New paper on TSH and FT4 reference ranges

Thought some people might be interested in this new paper on PubMed:

ncbi.nlm.nih.gov/pubmed/260...

This large study showed the variation in the reference ranges with age, sex, ethnicity, time of day and month of year.

Some excerpts I found interesting from within the article:

1. "To avoid incorrectly identifying TSH values as abnormal, the TSH reference range needs to take into account the subject’s age and the time of day when the blood sample was drawn. For example, a TSH value of 7.5mIU/L would generally be considered elevated and indicative of subclinical hypothyroidism. However, if the sample was drawn from an 80 year old woman at midnight, a TSH of 7.5 mIU/L is within the 95% reference range and is in fact normal."

2. "TSH suppression is standard treatment of thyroid cancer (57,58), and documenting TSH suppression is based upon a single TSH measurement. The measurement is usually obtained between the hours of 0700 and 2000, when TSH is normally lowest. TSH suppression during the day does not invariably mean that TSH is suppressed at night. Studies to determine the relationship between daytime TSH suppression and nighttime TSH sup- pression and the relationship between partial and complete 24 hour TSH suppression on thyroid cancer need to be performed. Determining TSH suppression in patients with thyroid cancer from a single daytime TSH value is similar to determining glycemic control in an individual with diabetes based upon a single blood glucose measurement. Selection bias makes the interpretation of the results and their clinical relevance questionable."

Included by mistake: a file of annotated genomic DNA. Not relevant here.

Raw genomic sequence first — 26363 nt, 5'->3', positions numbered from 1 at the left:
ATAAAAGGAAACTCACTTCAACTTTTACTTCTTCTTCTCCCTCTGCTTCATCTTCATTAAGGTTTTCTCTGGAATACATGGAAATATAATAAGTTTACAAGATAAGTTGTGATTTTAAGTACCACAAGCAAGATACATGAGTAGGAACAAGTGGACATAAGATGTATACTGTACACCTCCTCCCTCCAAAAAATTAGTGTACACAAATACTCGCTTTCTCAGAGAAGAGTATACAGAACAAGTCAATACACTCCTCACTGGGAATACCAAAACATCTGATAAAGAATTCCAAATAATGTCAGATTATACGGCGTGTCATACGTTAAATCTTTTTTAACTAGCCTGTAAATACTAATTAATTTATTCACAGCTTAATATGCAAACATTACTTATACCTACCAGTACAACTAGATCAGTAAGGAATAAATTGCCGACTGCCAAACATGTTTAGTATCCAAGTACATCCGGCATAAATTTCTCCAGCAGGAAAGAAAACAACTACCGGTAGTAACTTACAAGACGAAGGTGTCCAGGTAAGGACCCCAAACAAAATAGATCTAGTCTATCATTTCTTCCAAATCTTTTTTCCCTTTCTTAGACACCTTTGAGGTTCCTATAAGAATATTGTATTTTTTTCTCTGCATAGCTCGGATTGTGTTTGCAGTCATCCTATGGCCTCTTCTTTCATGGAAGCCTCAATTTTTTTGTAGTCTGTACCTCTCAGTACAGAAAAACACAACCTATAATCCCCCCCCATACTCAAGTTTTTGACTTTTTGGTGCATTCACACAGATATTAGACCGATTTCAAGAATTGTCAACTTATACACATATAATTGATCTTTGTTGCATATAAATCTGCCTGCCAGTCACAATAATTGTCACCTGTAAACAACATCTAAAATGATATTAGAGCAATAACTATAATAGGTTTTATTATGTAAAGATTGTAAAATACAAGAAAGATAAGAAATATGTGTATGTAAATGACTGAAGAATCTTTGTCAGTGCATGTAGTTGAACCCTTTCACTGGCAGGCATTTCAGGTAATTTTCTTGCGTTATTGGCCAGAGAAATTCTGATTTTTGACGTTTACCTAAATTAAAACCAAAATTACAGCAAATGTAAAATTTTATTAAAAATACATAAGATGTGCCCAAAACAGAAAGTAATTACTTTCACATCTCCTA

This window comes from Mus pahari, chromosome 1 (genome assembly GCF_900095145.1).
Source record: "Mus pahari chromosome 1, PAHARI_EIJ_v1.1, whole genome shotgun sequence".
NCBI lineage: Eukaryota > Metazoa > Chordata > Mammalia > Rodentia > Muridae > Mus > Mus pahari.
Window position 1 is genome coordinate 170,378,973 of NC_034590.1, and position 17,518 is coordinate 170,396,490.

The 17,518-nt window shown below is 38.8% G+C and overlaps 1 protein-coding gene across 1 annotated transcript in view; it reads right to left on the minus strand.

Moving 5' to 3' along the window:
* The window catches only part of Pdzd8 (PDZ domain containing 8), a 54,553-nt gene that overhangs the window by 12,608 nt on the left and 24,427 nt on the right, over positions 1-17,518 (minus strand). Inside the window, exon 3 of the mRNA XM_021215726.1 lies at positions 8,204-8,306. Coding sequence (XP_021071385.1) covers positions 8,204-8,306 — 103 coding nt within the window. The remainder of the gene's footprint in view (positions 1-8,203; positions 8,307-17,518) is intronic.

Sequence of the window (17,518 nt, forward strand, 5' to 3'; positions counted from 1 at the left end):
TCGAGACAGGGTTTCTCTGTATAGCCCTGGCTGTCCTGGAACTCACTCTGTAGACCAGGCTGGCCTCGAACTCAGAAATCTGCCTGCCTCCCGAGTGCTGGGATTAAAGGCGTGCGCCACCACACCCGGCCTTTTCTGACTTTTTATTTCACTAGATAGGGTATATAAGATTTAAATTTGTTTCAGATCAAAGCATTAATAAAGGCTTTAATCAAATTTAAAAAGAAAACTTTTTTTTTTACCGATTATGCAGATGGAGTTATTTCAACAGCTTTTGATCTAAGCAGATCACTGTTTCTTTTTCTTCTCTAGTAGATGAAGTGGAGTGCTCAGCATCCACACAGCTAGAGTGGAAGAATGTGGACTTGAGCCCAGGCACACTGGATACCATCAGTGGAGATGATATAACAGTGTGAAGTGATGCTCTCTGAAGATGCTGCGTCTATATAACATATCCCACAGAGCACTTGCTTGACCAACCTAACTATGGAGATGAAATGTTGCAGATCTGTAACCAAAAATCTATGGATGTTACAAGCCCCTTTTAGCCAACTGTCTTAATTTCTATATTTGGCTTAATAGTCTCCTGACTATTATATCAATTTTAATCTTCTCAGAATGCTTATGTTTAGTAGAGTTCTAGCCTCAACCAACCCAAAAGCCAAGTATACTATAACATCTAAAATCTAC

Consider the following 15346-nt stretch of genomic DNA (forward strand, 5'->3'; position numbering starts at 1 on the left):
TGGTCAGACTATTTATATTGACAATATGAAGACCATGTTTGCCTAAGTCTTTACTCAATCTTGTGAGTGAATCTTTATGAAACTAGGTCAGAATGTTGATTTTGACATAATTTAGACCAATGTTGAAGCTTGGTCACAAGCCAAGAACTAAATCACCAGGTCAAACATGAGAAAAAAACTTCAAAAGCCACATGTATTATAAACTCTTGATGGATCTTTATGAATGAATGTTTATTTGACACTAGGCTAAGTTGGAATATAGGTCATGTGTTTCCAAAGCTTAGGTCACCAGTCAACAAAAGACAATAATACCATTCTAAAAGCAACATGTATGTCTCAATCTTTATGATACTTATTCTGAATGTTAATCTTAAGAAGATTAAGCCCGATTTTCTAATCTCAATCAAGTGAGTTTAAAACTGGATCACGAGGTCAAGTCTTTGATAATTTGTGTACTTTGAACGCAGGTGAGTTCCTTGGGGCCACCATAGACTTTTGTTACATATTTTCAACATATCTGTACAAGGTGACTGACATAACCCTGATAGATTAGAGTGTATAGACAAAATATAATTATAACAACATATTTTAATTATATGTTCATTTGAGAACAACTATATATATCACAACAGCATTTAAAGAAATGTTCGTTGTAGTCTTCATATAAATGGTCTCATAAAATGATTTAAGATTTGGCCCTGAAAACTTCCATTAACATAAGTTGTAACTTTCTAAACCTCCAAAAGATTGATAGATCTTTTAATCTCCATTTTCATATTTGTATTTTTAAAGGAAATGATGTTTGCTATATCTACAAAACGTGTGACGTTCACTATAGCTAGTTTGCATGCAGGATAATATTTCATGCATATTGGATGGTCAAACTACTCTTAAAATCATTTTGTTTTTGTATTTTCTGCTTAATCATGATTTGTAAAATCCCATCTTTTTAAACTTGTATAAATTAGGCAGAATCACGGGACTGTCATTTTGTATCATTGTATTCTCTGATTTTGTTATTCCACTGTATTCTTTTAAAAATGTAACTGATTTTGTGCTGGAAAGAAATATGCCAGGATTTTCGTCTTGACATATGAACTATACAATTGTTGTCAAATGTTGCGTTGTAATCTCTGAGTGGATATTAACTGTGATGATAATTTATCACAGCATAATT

3. "The study assumes that immunoactivity corresponds with bioactivity. This is not necessarily the case. Thyrotroph cells secrete a variety of isoforms of TSH and immunoreactivity of the isoforms does not parallel bioactivity. Additionally, isoform variation can affect immunoassay results (61). The nocturnal TSH surge may reflect a variation in TSH isoform secretion from the pituitary (58) and not necessarily a change the concentration of bioactive TSH (61–63). The nocturnal rise in T3, however, suggests that the nocturnal TSH rise does in fact have target tissue effects (22)."